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12 September 2016 A whistle in the woods: an ethogram and activity budget for the dhole in central India
Pallavi Ghaskadbi, Bilal Habib, Qamar Qureshi
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The dhole (Cuon alpinus) is an endangered social canid that inhabits the forests of southern and southeastern Asia. A scarcity of field studies and inconsistent findings have led to a poor understanding of their ecology and conservation status. We compiled an ethogram of dhole behavior based on analysis of 395.35 min of video recordings. We recorded 3,394 behavioral events in 1,654 video clips lasting 10 s each. We classified behavioral events into 6 categories: Locomotion, Resting, Social Behavior, Feeding, Scent Marking, and Miscellaneous. Behavioral events associated with Locomotion were most frequent (40.95%), as was the proportion of time spent on such behaviors (41.89%). Dholes spent the least time exhibiting Miscellaneous and Scent Marking behaviors (1.45% and 2.64%, respectively), as well as the lowest frequency (0.74% and 4.01%, respectively). Although scent marking was relatively rare, we observed unique scent-marking behaviors in this study, including “hind bounce” and “hind scrub.” The time spent on different categories of behaviors differed significantly among males, females, and subadults. We also used camera traps and opportunistic observations to investigate the activity patterns of dholes in dry deciduous forest of Tadoba-Andhari Tiger Reserve in central India, where they are sympatric with other large predators including tigers (Panthera tigris) and leopards (P. pardus). Our findings suggested that dholes were primarily crepuscular. Fundamental knowledge about behavioral ecology is crucial for the conservation of any species, and our findings provide a new foundation for future behavioral research on this endangered social canid.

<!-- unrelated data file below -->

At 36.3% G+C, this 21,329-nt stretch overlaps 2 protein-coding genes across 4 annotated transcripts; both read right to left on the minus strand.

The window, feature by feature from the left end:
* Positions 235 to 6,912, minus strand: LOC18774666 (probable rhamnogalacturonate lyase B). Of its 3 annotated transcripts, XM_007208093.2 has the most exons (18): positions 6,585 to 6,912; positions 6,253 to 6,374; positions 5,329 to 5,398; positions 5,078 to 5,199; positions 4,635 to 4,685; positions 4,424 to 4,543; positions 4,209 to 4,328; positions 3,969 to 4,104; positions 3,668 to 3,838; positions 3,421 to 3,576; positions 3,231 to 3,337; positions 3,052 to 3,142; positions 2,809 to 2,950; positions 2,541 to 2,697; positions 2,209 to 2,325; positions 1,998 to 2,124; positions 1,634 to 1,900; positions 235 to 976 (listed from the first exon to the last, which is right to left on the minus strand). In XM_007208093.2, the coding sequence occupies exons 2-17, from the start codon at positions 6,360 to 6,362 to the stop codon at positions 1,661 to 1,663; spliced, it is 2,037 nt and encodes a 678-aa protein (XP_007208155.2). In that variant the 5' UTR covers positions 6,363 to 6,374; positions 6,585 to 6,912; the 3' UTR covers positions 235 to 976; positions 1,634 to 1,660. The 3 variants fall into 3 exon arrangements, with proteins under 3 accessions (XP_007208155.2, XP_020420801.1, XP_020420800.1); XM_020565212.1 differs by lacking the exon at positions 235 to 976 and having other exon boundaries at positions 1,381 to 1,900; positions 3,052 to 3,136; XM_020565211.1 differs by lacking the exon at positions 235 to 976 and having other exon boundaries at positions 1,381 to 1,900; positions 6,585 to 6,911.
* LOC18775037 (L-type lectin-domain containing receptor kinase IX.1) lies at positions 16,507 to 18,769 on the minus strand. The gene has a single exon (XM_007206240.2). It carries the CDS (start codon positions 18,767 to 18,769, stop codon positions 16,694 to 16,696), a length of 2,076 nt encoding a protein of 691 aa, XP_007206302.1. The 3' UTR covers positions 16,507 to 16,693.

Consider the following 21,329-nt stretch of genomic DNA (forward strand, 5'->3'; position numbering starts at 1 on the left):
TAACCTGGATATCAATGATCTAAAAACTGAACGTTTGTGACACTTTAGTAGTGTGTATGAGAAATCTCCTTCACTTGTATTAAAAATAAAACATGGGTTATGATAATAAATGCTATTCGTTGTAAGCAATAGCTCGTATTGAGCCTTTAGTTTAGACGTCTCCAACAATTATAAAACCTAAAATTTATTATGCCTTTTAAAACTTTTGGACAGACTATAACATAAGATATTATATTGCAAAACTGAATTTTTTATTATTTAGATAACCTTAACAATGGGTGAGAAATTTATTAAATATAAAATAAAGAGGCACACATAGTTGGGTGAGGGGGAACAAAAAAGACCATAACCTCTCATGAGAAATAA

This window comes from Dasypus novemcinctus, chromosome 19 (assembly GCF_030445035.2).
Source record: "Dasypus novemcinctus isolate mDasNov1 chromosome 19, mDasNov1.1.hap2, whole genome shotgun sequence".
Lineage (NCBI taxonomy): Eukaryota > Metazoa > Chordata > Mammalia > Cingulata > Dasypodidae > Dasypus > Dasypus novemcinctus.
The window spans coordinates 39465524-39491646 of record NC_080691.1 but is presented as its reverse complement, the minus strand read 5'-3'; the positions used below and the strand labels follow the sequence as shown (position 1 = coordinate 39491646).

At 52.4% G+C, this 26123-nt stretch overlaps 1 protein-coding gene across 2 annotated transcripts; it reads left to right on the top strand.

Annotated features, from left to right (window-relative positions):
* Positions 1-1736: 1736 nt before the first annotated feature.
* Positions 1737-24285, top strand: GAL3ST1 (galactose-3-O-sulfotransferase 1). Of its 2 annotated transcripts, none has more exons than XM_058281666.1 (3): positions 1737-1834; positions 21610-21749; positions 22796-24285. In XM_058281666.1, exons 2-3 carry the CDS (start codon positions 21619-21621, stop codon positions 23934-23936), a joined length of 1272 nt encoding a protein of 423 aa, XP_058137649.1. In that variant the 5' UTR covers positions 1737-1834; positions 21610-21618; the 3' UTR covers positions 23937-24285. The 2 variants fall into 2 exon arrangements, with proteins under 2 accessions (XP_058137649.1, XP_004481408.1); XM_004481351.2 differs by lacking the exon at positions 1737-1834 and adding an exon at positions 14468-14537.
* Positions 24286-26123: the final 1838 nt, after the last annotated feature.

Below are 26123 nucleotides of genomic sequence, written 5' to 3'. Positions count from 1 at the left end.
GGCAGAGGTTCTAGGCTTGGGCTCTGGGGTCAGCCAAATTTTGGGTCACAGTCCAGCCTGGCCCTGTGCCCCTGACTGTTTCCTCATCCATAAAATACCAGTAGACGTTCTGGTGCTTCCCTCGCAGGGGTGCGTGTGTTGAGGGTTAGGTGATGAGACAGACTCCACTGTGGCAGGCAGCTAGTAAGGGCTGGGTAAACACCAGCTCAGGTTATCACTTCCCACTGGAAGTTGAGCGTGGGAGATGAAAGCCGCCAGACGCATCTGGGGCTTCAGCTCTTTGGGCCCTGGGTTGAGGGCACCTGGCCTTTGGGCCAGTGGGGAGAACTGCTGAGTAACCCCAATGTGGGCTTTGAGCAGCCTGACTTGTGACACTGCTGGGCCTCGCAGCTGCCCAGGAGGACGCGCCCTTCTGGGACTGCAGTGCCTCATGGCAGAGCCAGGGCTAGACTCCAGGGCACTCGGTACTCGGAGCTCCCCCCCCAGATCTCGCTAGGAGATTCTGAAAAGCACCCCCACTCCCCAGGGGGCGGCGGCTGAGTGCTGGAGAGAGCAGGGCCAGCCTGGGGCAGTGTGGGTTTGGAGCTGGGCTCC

© 2016 American Society of Mammalogists,
Pallavi Ghaskadbi, Bilal Habib, and Qamar Qureshi "A whistle in the woods: an ethogram and activity budget for the dhole in central India," Journal of Mammalogy 97(6), 1745-1752, (12 September 2016).
Received: 30 December 2015; Accepted: 8 August 2016; Published: 12 September 2016

dry deciduous forest
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